When to use it: Use this filter when you are looking for smooth patterns in a system that has a lot of random error. This might be especially helpful when looking for changes in acceleration or g-force while riding an elevator or observing periodic motion.

 

Moving Average in Physics Toolbox:

To access available moving average options, click on the sensor of interest, then enter the "Settings" menu. (Note that data saved to a file while using the filter will only provide "filtered-out data, not the raw data).

 

G-Force Meter (in Physics Toolbox Sensor Suite PRO only)

Linear Accelerometer (in Physics Toolbox Sensor Suite PRO only)

Gyroscope (in Physics Toolbox Sensor Suite PRO only)

Barometer (in Physics Toolbox Sensor Suite PRO only)

Magnetometer (in Physics Toolbox Sensor Suite PRO only)

Light Meter (in Physics Toolbox Sensor Suite PRO only)

Sound Meter (in Physics Toolbox Sensor Suite PRO only)

 

Kalman Filter

What it is: Kalman filters improve the accuracy of a "long-term" measurement of a single value by reducing random environmental or instrumental error. The simplest analogy is that a Kalman filter behaves like a weighted average that becomes more accurate as time of measurement elapses. Unlike a moving average, which only averages data in small parcels (perhaps 3, 4, or 5 data points at a time), the Kalman filter plots data as a function of the average value across the entire interval. As a result, in a system that is expected to be in equilibrium, such as the temperature of an object, illuminance, or sound intensity of the environment in which there are no changes made, the Kalman filter's output begins to settle near a particular value. As time goes by, the output of the Kalman filter becomes even more stable. See the video clip below to learn more about how a Kalman filter is applied to data.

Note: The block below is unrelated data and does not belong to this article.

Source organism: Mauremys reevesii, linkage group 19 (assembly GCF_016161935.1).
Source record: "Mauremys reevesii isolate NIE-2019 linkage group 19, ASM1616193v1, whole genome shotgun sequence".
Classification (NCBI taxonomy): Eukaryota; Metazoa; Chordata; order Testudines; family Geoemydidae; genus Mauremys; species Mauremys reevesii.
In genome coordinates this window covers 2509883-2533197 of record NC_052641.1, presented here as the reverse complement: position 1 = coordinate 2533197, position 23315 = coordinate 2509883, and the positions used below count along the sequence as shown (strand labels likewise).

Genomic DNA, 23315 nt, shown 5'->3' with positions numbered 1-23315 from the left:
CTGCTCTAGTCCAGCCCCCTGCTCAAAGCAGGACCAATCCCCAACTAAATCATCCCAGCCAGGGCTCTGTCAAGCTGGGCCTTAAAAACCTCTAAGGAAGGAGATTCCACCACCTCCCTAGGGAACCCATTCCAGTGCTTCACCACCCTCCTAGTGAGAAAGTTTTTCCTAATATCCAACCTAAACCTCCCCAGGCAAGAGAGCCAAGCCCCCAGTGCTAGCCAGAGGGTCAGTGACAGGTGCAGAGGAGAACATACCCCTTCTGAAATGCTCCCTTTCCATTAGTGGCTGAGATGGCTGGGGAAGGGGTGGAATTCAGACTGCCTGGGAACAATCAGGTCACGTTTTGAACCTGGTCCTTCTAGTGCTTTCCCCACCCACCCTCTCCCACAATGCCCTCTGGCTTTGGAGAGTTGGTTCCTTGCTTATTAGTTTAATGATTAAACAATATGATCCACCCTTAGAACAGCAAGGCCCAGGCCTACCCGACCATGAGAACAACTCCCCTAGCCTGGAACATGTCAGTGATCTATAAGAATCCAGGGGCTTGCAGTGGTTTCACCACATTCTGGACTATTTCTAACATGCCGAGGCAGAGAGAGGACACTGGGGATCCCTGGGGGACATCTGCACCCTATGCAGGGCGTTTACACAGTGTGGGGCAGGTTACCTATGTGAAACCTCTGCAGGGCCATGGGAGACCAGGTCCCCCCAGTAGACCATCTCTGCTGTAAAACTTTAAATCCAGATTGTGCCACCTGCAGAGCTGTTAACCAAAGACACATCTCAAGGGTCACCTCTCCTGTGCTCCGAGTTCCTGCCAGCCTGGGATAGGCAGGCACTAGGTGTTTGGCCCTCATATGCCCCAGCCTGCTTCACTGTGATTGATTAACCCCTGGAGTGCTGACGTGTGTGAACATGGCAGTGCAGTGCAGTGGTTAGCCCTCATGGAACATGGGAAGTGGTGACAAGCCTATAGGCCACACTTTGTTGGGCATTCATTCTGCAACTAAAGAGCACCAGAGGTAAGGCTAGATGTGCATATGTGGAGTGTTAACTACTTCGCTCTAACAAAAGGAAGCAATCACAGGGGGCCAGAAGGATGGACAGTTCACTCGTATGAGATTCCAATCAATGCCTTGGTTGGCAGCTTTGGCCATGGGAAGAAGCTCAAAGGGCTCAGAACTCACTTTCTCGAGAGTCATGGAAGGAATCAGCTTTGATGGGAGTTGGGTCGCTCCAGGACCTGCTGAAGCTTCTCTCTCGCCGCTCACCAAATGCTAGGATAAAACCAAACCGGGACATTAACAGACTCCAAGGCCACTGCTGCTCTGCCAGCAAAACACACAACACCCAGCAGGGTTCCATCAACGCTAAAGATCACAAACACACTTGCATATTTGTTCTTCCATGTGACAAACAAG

When to use it: Kalman filters should only be applied to data in which a single "actual" value is the expected outcome. Use this filter when there is random error in an environment, but a single measurement value is anticipated. As such, don't use the Kalman filter when you expect there to be a lot of change in data! 

 

Kalman Filter in Physics Toolbox:

To access available calibration options, click on the sensor of interest, then enter the "Settings" menu. (Note that data saved to a file while using the filter will only provide "filtered-out data, not the raw data).

 

G-Force Meter (in Physics Toolbox Sensor Suite PRO only)

Additional sensors with a Kalman filter will be added soon!

 

Low Pass Filter

What it is: Low pass filters are used to allow the display of low frequency data patterns, while eliminating high frequency data due to environmental or instrumental error. (In comparison, a high pass filter does just the opposite!) An analogy for considering how the low pass filter works is to consider an RC (resistor-capacitor) circuit. These circuits can be used to attenuate high frequency signals because high frequency electrical signals cannot fully "fill" a capacitor in the way that a lower frequency electrical signal can. Likewise, low pass filters can be constructed for acoustical systems by placing physical barriers that reflect high frequency sounds but transmit low frequency sounds. In optics, physical filters can be used to allow only high frequency wavelengths through (such as a violet filter that allows violet light through, but reflects and/or absorbs lower frequencies of light such as red and orange colors). See the video clip below to learn more about how a low pass filter is applied to data.

 

When to use it: Use a low pass filter when looking for low frequency changes in data that might occur in the presence of high frequency data. For example, multi-modal earthquakes and vibrations might display both high and low frequency "shakes" that correspond to different meanings or sources. In considering sound, sometimes very low frequencies can be transmitted along very great distances (as in elephant and whale communications). Hearing such low frequency sounds requires, among other things, removing high frequency background noise.

 

Low Pass Filter in Physics Toolbox:

To access available low pass filter options, click on the sensor of interest, then enter the "Settings" menu. (Note that data saved to a file while using the filter will only provide "filtered-out data, not the raw data).

 

G-Force Meter (in Physics Toolbox Sensor Suite PRO only)

Additional sensors with a low pass filter will be added soon!

 

Final Thoughts...

Filters can be very helpful to making sense of data. Filters can help to increase precision and accuracy by removing error and bringing patterns to light that otherwise would not have been seen. In the same way, our personal filters and biases can lend a new meaning to how data is interpreted. For the advancement or hindrance of learning, both statistical and human (subjective) filters can impact the scientific endeavor.